Wednesday, December 2, 2009

Staying Ahead of the Immigration "Aircraft"

When
I first learned to fly airplanes many years ago, an expression which I first found
to sound rather unusual would soon come to be a maxim inculcated into all future
training:

"Stay Ahead of the
Aircraft."  

Put
simply, "staying ahead of the aircraft" simply means the process of continual awareness of what lies ahead, not just in the next mile or minute but as far ahead as you can reasonably anticipate.  Another phrase was that one should "keep one's head
outside of the cockpit" (figuratively, unless you want to eat goosefeathers) to ensure that you could anticipate
anything which would affect your flight pattern and focus...anything Mother Nature, technology, or bumbling pilots could throw your way.

Early in my initial training, I learned about this first hand on the morning of what would be my first solo flight.  It was a beautiful day in Punta Gorda, Florida, and Greg, one of the coolest flight instructors on earth was in the right seat.   We were doing "touch and goes" -- a continuous looping pattern of landing, rolling, and taking off again, which is one of the key forms of initial aviation practice.  By this time I was flying the little Cessna 152 all by myself, and Greg was teaching me all kind of cool tricks, such as how to use the doors to turn the plane left and right in the event of a rudder failure...really cool stuff.

I was coming in for a landing, about 300 feet from the numbers, when I had my first "runway incursion"...meaning an unauthorized aircraft was on the runway.  The airport (at least back then) didn't have a tower, so pilots would self announce their intentions, keeping each other posted.  I'd been in pattern for awhile, announced my touch and go...and an airplane rolled out EXACTLY where I was just about to land.  Greg and I looked at each other with huge eyes and I immediately put the throttle back in full, eased flaps, and went about 50 feet over him as my instructor, a pious born again Christian, uttered the only expletives I would ever hear from his mouth.  As I ascended, the airplane on the runway started doing a 360 degree turn...scanning for other aircraft...while still in the middle of the runway!

Greg went BALLISTIC.  After failing to raise the offending pilot on the radio, he asked me to roll back to the office.  Turned out that the culprit was  an
eighty-something year old gentleman pulled out onto the runway on which I was
clear to land, oblivious of my imminent descent.  Turned out he "didn't like using the radio".  Go figure.  In any event, still somewhat startled by what had just happened, I was basically floored when Greg came back the plane, still bristling and said, "Ok, go, time for your solo.  You're ready."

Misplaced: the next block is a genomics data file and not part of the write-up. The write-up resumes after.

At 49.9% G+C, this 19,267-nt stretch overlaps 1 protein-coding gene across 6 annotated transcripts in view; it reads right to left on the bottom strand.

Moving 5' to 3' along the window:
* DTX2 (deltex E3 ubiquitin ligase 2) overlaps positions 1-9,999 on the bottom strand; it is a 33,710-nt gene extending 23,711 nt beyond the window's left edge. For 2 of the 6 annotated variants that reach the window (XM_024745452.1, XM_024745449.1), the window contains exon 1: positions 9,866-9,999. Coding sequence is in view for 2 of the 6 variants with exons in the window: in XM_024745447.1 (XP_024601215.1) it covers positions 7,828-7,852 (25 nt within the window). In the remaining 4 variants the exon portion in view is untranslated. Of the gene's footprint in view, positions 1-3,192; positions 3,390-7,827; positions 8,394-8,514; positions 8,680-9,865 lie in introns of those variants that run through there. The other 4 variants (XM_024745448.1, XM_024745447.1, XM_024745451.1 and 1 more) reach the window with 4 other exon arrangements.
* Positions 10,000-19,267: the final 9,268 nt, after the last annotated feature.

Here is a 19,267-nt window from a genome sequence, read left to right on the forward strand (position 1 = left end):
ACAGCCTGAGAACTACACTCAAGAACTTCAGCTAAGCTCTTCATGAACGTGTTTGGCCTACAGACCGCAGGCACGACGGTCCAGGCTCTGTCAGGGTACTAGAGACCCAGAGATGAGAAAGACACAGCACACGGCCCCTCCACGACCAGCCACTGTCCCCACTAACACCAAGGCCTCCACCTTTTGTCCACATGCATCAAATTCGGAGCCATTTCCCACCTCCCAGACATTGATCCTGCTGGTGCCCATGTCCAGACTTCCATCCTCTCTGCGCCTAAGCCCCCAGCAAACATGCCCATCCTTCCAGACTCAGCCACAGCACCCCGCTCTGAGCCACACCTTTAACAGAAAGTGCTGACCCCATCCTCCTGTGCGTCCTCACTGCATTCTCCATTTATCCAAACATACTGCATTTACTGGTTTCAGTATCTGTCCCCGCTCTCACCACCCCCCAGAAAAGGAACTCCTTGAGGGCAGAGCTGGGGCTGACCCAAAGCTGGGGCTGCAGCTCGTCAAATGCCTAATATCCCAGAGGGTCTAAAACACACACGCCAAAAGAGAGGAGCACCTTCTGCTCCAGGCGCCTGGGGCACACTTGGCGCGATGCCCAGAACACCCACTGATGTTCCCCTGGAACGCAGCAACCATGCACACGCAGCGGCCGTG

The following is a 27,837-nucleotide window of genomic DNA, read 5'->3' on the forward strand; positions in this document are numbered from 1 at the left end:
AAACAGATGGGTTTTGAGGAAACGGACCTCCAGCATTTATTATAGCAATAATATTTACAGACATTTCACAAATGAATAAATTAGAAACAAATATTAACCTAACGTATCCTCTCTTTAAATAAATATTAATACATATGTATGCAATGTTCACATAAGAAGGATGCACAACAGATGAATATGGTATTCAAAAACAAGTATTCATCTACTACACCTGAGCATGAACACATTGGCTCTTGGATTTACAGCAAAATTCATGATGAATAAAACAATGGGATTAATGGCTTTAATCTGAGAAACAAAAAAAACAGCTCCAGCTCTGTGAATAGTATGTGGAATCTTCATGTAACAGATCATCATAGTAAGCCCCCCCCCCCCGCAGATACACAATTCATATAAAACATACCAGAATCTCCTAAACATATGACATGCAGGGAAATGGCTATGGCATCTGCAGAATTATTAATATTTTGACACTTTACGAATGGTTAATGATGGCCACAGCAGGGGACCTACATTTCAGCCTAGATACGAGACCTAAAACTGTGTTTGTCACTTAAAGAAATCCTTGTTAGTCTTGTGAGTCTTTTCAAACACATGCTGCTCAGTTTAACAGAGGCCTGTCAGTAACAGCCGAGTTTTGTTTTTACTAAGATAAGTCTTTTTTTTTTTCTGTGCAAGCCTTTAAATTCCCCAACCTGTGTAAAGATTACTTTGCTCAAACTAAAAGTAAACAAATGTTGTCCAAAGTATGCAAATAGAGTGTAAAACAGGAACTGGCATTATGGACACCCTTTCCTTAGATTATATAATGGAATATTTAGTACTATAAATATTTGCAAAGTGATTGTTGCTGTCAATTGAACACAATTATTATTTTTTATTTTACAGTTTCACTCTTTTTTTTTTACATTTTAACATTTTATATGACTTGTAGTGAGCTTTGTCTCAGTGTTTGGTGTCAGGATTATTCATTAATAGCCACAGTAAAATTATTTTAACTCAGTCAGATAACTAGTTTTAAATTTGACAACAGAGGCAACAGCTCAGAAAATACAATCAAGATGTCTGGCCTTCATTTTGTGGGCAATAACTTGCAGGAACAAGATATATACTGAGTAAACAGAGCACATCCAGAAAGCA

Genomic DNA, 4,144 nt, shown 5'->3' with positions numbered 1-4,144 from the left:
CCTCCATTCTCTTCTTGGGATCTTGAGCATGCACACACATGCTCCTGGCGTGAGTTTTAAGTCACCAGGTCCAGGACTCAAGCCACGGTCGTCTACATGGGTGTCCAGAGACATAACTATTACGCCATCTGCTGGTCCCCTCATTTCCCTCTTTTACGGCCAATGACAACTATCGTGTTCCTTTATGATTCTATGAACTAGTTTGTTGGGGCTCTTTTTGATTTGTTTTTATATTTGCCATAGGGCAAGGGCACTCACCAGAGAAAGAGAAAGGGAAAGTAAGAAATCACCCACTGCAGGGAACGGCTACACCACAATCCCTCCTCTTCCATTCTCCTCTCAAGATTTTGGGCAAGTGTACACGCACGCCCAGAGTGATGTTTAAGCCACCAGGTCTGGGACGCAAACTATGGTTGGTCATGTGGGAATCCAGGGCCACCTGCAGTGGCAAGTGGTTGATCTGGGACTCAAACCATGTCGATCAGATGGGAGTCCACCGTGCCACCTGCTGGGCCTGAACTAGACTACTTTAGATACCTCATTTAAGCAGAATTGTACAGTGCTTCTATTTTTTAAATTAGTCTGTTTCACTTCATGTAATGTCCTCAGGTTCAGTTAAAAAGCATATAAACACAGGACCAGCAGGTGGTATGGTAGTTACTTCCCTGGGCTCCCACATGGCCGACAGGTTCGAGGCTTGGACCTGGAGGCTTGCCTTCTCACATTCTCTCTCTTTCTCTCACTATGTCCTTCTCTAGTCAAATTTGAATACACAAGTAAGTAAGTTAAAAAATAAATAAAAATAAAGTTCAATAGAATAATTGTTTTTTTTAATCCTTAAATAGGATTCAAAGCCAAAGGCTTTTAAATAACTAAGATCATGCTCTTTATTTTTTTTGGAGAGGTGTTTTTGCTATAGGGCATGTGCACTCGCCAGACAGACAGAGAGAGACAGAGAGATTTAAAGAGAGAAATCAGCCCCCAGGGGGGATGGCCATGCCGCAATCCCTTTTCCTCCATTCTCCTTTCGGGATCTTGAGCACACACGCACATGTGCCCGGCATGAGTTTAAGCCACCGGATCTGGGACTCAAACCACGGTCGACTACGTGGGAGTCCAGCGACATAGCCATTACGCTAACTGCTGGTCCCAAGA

I'll never know, as other trainee pilots do, whether the adrenalin and buzz of those next 6 or 7 touch and goes were purely do to my exuberance at flying solo or leftover from the hair-raising octogenarian-triggered emergency.  But it sure felt good.

Practicing
immigration law is a lot like "Staying Ahead of the Aircraft", and that's not as tangential a stretch as you might think.  When a lawyer does his or her job properly,
he or she is able to anticipate issues, problems, and even some semi-unforeseeable
circumstances which, if properly anticipated, can be more swiftly
resolved.  
Like
everything else, preparation and awareness are the main issues. 
This does not just mean taking clear client intake notes (enumerating not only
the specific personal data of the client or prospect, but the annotation of
tactical strategies and practical issues which could arise in the course of
adjudication).  It means using our creative lawyering skills to anticipate, re-route, and address problems...BEFORE they arise.

One real example:  routine family
visa case – clearly approvable – where the petitioner had been unemployed for a number of months.  A professional with a stable work history, 
there did not appear to be any issues involving solvency.  Nonetheless, because of the very strict
requirements of the Affidavit of Support imposed by the USCIS, we were
concerned.
    Anticipating this, supplemental affidavits of support – which
really opened up a whole new can of worms (for complex reasons)-- were prepared but not submitted.  But we had them ready in the event
questions arose at the time of the interview.  They DIDN'T, but if they HAD, it would have been resolved then and there...without a miserable client, more expense, a second appointment, and all the resulting hassle.

In
immigration law, "Staying Ahead of the Aircraft" means staying awake and aware to your client's specific and factual circumstances through reliable and continuous communication, awareness of evolving regulatory decisions, and a good understanding of the particulars of the client's plans, family, and objectives.


P.S. I've gotten a couple of you asking me "what happened to the Miata cam?"  Apparently the USG has gotten wind of my iconoclastic, immigration-dogma-smashing plans because Customs has intercepted my $15 USB mic shipped from the UK and won't release it.  Stay tuned.

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